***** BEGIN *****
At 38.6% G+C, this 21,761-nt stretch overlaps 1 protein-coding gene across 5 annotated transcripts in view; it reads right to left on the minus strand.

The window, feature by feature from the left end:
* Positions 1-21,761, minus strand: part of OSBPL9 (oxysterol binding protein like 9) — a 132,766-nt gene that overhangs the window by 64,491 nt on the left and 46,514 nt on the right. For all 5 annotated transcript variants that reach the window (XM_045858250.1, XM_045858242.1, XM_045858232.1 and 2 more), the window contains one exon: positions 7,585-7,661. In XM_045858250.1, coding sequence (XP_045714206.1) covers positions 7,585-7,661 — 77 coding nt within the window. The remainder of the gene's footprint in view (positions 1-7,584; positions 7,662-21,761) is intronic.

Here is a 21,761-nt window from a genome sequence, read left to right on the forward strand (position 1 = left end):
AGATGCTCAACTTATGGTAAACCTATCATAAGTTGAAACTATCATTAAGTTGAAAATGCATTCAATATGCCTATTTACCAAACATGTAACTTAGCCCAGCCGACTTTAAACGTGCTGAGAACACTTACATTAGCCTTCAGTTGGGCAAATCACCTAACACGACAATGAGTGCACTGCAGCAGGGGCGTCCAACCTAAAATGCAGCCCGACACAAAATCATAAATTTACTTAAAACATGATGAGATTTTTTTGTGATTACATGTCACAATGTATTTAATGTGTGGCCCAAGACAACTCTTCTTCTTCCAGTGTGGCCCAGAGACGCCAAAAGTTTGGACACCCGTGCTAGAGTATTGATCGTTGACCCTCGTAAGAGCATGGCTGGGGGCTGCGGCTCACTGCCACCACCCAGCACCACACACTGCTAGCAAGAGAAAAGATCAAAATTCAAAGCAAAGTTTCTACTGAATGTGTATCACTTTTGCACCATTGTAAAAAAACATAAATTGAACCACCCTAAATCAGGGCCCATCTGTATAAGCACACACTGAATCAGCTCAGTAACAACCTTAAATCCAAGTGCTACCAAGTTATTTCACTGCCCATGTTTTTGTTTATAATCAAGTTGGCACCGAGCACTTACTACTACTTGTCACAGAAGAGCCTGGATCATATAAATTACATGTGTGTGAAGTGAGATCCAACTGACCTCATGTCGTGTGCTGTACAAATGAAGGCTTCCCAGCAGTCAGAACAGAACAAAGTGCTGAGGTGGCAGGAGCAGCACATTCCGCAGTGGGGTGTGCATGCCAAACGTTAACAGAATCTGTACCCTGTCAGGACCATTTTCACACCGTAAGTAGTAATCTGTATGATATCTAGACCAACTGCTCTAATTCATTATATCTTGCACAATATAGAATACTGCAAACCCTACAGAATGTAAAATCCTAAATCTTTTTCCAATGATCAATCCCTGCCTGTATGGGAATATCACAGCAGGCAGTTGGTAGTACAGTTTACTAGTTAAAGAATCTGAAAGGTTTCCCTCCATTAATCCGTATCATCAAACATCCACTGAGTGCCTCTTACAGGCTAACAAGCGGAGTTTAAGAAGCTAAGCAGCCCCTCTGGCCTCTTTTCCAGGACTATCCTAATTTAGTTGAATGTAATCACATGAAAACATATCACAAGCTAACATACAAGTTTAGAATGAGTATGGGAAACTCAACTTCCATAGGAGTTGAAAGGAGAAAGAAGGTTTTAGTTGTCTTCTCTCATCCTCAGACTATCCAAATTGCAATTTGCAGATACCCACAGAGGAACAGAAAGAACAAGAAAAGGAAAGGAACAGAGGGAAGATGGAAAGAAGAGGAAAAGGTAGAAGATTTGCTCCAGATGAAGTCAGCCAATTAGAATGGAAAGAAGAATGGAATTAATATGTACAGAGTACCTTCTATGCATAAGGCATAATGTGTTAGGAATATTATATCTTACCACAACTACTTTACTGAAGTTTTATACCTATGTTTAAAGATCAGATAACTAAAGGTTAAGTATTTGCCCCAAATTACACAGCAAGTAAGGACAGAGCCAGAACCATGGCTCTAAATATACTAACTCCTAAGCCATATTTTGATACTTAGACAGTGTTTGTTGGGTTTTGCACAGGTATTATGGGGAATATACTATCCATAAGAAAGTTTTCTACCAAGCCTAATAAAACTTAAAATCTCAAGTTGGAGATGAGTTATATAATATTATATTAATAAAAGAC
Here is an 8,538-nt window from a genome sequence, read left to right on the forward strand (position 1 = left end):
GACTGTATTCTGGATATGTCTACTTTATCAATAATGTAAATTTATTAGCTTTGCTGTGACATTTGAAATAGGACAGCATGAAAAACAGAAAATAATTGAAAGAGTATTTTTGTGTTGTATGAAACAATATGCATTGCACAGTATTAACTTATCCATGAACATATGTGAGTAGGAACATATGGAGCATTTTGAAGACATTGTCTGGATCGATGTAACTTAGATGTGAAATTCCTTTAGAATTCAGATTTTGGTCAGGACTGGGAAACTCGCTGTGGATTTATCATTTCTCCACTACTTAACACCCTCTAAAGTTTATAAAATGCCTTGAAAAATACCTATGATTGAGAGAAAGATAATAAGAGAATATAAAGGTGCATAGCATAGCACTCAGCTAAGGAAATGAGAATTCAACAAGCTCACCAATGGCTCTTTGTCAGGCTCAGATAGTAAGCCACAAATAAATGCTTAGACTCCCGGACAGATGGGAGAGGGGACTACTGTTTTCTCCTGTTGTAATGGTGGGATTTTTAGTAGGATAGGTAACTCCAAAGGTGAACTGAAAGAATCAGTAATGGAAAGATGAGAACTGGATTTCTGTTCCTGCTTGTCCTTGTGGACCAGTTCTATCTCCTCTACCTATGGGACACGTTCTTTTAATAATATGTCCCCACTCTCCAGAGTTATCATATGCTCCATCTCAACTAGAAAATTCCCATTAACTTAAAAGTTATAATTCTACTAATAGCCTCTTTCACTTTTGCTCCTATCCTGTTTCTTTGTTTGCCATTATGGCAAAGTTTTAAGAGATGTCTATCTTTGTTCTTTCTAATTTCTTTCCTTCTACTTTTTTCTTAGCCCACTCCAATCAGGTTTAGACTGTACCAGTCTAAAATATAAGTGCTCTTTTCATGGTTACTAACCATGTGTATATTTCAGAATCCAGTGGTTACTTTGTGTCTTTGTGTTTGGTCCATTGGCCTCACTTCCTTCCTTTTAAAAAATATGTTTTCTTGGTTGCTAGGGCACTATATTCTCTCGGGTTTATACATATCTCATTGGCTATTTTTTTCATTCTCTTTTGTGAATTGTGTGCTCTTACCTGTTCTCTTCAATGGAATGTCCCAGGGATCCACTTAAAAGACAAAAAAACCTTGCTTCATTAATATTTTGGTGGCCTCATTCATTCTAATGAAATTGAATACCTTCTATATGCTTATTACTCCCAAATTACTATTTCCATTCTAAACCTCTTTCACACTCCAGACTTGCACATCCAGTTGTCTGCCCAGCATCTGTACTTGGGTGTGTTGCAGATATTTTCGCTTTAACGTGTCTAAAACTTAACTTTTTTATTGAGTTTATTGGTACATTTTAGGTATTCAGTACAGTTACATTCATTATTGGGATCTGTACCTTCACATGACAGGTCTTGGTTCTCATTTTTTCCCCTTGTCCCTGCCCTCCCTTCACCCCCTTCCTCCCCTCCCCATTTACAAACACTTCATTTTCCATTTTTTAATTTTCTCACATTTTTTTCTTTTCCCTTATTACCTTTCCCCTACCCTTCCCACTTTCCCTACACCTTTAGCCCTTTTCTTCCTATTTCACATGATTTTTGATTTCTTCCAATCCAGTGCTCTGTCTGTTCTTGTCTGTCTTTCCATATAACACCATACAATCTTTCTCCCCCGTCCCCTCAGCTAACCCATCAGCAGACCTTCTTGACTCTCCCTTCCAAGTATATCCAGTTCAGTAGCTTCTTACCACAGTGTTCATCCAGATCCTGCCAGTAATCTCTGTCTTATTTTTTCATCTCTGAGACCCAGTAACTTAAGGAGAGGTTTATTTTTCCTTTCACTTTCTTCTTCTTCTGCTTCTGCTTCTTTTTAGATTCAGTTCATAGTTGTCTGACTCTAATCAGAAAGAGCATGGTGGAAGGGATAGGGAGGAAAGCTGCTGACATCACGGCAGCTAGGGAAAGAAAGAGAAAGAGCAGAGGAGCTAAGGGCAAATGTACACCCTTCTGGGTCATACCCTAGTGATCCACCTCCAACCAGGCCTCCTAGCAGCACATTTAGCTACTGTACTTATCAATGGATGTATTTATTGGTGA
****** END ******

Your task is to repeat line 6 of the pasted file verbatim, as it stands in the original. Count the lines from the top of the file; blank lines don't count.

Here is an 8,538-nt window from a genome sequence, read left to right on the forward strand (position 1 = left end):